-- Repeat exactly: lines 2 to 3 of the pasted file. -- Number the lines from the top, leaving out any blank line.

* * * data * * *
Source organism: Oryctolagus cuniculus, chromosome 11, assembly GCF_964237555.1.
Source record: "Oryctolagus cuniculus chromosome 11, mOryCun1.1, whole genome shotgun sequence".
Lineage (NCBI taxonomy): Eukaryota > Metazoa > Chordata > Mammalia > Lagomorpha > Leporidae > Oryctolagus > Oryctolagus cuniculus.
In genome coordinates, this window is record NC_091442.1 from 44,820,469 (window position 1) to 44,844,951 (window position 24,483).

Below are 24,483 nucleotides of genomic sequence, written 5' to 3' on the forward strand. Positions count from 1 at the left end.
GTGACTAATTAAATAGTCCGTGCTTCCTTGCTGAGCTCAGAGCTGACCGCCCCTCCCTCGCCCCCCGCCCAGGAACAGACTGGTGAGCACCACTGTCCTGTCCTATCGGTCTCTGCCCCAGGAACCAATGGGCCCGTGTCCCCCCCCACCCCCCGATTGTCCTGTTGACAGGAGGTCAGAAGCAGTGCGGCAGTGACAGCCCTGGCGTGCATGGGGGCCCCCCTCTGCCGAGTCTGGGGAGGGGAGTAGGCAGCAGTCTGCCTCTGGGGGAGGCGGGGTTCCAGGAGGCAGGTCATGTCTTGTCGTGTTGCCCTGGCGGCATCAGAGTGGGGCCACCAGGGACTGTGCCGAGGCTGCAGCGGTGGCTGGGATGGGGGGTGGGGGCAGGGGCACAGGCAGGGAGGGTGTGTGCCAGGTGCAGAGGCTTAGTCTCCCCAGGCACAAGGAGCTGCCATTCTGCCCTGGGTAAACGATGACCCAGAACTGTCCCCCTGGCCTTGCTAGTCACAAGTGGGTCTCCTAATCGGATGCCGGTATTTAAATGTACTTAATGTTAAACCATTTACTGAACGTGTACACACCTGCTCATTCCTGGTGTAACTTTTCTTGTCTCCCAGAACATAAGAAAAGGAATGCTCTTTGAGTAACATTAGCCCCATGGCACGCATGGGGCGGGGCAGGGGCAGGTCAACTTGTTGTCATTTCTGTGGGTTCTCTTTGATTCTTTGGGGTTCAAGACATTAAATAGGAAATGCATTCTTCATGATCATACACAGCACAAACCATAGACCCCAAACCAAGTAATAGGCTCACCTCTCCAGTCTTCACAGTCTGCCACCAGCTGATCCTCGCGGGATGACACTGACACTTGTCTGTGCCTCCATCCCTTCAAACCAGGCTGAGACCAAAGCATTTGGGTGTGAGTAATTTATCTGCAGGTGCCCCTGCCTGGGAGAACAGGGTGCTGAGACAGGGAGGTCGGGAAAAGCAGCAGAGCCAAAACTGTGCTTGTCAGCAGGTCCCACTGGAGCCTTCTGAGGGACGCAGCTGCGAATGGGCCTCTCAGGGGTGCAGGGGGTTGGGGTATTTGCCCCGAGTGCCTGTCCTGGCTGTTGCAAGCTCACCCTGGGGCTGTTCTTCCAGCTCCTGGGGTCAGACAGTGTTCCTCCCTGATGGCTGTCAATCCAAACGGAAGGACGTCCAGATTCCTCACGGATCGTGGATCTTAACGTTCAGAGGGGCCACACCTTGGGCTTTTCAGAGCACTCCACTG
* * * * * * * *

Source record: "Oryctolagus cuniculus chromosome 11, mOryCun1.1, whole genome shotgun sequence".
Lineage (NCBI taxonomy): Eukaryota > Metazoa > Chordata > Mammalia > Lagomorpha > Leporidae > Oryctolagus > Oryctolagus cuniculus.